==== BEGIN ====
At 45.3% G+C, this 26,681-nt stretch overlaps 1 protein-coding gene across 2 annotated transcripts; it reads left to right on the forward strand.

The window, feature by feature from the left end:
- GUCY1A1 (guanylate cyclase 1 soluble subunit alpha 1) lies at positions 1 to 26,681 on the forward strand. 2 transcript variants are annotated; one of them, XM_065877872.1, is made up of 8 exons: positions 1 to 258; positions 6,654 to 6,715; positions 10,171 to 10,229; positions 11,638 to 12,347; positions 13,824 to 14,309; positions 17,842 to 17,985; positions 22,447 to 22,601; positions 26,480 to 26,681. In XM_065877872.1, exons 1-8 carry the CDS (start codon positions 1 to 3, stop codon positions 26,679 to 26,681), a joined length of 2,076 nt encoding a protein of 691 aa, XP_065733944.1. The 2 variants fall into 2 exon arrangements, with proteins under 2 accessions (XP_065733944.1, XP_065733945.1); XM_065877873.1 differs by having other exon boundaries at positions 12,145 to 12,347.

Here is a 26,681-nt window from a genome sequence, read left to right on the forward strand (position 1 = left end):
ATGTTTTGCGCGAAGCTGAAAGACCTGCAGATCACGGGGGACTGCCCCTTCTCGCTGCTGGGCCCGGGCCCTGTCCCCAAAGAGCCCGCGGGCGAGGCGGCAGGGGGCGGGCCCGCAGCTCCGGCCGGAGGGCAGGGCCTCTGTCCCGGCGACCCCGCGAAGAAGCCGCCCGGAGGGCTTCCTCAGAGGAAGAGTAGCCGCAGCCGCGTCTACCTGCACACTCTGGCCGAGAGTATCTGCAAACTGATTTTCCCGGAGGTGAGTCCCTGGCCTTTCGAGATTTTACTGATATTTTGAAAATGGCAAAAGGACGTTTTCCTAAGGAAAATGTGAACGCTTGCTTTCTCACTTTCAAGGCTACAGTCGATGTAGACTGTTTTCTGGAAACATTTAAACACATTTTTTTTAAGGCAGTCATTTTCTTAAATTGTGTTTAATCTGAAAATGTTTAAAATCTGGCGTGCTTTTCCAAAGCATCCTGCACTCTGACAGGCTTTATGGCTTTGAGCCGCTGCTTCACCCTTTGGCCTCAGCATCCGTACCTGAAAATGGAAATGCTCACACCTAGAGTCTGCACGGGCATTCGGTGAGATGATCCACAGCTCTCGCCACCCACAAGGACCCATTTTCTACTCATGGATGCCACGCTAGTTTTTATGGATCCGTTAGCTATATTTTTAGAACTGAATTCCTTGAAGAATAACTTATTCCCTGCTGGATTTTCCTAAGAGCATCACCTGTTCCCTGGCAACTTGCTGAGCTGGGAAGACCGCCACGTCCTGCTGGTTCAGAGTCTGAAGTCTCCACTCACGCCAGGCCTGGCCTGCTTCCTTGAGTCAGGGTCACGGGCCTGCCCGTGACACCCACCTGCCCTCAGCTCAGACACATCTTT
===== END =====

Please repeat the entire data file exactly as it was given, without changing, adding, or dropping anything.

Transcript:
At 45.3% G+C, this 26,681-nt stretch overlaps 1 protein-coding gene across 2 annotated transcripts; it reads left to right on the forward strand.

The window, feature by feature from the left end:
- GUCY1A1 (guanylate cyclase 1 soluble subunit alpha 1) lies at positions 1 to 26,681 on the forward strand. 2 transcript variants are annotated; one of them, XM_065877872.1, is made up of 8 exons: positions 1 to 258; positions 6,654 to 6,715; positions 10,171 to 10,229; positions 11,638 to 12,347; positions 13,824 to 14,309; positions 17,842 to 17,985; positions 22,447 to 22,601; positions 26,480 to 26,681. In XM_065877872.1, exons 1-8 carry the CDS (start codon positions 1 to 3, stop codon positions 26,679 to 26,681), a joined length of 2,076 nt encoding a protein of 691 aa, XP_065733944.1. The 2 variants fall into 2 exon arrangements, with proteins under 2 accessions (XP_065733944.1, XP_065733945.1); XM_065877873.1 differs by having other exon boundaries at positions 12,145 to 12,347.

Here is a 26,681-nt window from a genome sequence, read left to right on the forward strand (position 1 = left end):
ATGTTTTGCGCGAAGCTGAAAGACCTGCAGATCACGGGGGACTGCCCCTTCTCGCTGCTGGGCCCGGGCCCTGTCCCCAAAGAGCCCGCGGGCGAGGCGGCAGGGGGCGGGCCCGCAGCTCCGGCCGGAGGGCAGGGCCTCTGTCCCGGCGACCCCGCGAAGAAGCCGCCCGGAGGGCTTCCTCAGAGGAAGAGTAGCCGCAGCCGCGTCTACCTGCACACTCTGGCCGAGAGTATCTGCAAACTGATTTTCCCGGAGGTGAGTCCCTGGCCTTTCGAGATTTTACTGATATTTTGAAAATGGCAAAAGGACGTTTTCCTAAGGAAAATGTGAACGCTTGCTTTCTCACTTTCAAGGCTACAGTCGATGTAGACTGTTTTCTGGAAACATTTAAACACATTTTTTTTAAGGCAGTCATTTTCTTAAATTGTGTTTAATCTGAAAATGTTTAAAATCTGGCGTGCTTTTCCAAAGCATCCTGCACTCTGACAGGCTTTATGGCTTTGAGCCGCTGCTTCACCCTTTGGCCTCAGCATCCGTACCTGAAAATGGAAATGCTCACACCTAGAGTCTGCACGGGCATTCGGTGAGATGATCCACAGCTCTCGCCACCCACAAGGACCCATTTTCTACTCATGGATGCCACGCTAGTTTTTATGGATCCGTTAGCTATATTTTTAGAACTGAATTCCTTGAAGAATAACTTATTCCCTGCTGGATTTTCCTAAGAGCATCACCTGTTCCCTGGCAACTTGCTGAGCTGGGAAGACCGCCACGTCCTGCTGGTTCAGAGTCTGAAGTCTCCACTCACGCCAGGCCTGGCCTGCTTCCTTGAGTCAGGGTCACGGGCCTGCCCGTGACACCCACCTGCCCTCAGCTCAGACACATCTTT